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Bwock. Bwock Bwock. Part 2, now with pictures!

HENS! They came out for the day and are picking through their new pen. They find me slightly alarming, so I forsee lots of sitting quietly in the chicken pen in my future.

Behold, the future sources of eggs which will not make me feel guilty:
To the left is a glossy black chicken, facing three-quarters away from the camera.  She has a fluffy butt and her feathers exhibit a slight iridescent sheen of green.  To the right is a chicken whose white feathers are rimmed with black, seen from the side.  Through the wire (which is half-inch by half-inch galvanized hardware cloth, if you were wondering) you can see Noodlehead the cat's spiffy new winter home.
To the left outside the chicken enclosure is Noodlehead’s winter home. She was living in the chicken enclosure when it was old and decrepit, and since it is now closed off to her I thought she should have a nice house for winter. So we got a huge plastic bin, and lined it with straw, and then I stuck her old small plastic bin in it and lined THAT with straw, and it’s in a spot where it will get some sun and be nice and toasty warm for her. Although she’s been hanging out on top of the chicken enclosure. Anyway, the hen on the left is obviously the one that is either an Australorp or a black copper Marans. We will have to see what color egg she lays before we have a good guess between the two breeds. To the right is the silver-laced Wyandotte hen. Aren’t they gorgeous?

Here’s a better shot of the Wyandotte, she is braver than the other and this picture shows off her beautiful patterning on the breast:
The white chicken faces the camera, showing off the beautiful clear markings on her breast, each snowy white feather ringed with jet black so that they look like dragon scales.

These guys (and chickens to come) are my answer to the horrifyingly inhumane factory farming conditions in the US. Even “cage free” chickens are kept in over-crowded conditions, often with minimal access to sunshine and fresh air. Because of the overcrowding, they will attack each other, so the tips of their beaks are cut off to keep them from damaging other chickens. This is no way to treat a chicken. The best laying productivity of commercial breeds of hen happens at around 18 months, and when productivity starts dropping off, they’re killed, never having gotten to pick through leaves for bugs or gotten a chance to scratch up their own dust bath spot or bask in the sunshine and enjoy the breeze.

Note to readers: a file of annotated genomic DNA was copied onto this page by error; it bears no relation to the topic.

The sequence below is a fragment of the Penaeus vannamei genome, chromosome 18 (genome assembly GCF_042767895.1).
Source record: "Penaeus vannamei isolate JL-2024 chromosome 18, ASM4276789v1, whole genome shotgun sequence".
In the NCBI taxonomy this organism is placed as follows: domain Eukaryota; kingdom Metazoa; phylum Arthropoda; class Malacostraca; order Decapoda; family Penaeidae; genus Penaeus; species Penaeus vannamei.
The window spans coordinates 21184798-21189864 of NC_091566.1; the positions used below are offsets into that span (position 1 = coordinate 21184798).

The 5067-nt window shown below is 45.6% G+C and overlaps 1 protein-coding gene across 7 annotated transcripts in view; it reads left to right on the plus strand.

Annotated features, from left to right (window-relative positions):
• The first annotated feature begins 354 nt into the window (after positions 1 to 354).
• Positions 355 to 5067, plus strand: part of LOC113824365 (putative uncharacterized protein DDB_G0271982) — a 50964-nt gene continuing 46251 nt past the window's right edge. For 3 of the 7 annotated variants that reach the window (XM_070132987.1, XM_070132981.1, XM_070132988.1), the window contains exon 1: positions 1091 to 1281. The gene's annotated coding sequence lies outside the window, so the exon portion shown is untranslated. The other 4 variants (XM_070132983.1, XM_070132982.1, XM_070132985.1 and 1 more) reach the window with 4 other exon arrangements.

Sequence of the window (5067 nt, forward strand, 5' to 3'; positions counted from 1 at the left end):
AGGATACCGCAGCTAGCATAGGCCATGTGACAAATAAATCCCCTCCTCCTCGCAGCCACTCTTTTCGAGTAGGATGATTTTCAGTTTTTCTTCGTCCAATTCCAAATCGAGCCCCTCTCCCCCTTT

My hens will be with me until they die a natural death. It may mean a drop-off in available eggs, but whatever. They will get to forage around and be chickens, and have enough space to get away from their flock-sisters if they feel like they need some alone time. Also they will have names, and be known chickens who are adored for their chickeny selves. And I will have eggs that do not make me feel like a jerk. I realize some of my vegan gentle readers will tell me it’s still wrong to take their eggs, and I respect them and their views. Vegetarianism and veganism remain on the table for me, but for the moment, this is a good deal. I’d like to think the chickens think so, too.

3 thoughts on “Bwock. Bwock Bwock. Part 2, now with pictures!

  1. I still really would LOVE to get chickens here, Jeffy is not exactly thrilled by the idea though – the piggies are a lot of effort right now.
    I think that somewhere down the road, when we’re less likely to be in a place that gets as nasty winters as NJ does that there may be a chicken home in our future…
    at least I hope there is
    thanks for the pics! they are certainly pretty young ladies =)

  2. This vegan reader is cool with it, especially if many pictures of them being chickens will be forthcoming. And especially especially if you plan on handing them back some of the shells and/or eggs as necessary to keep their bones strong and healthy.

    I adore chickens.

  3. Ooooh, aren’t they a pretty bunch!

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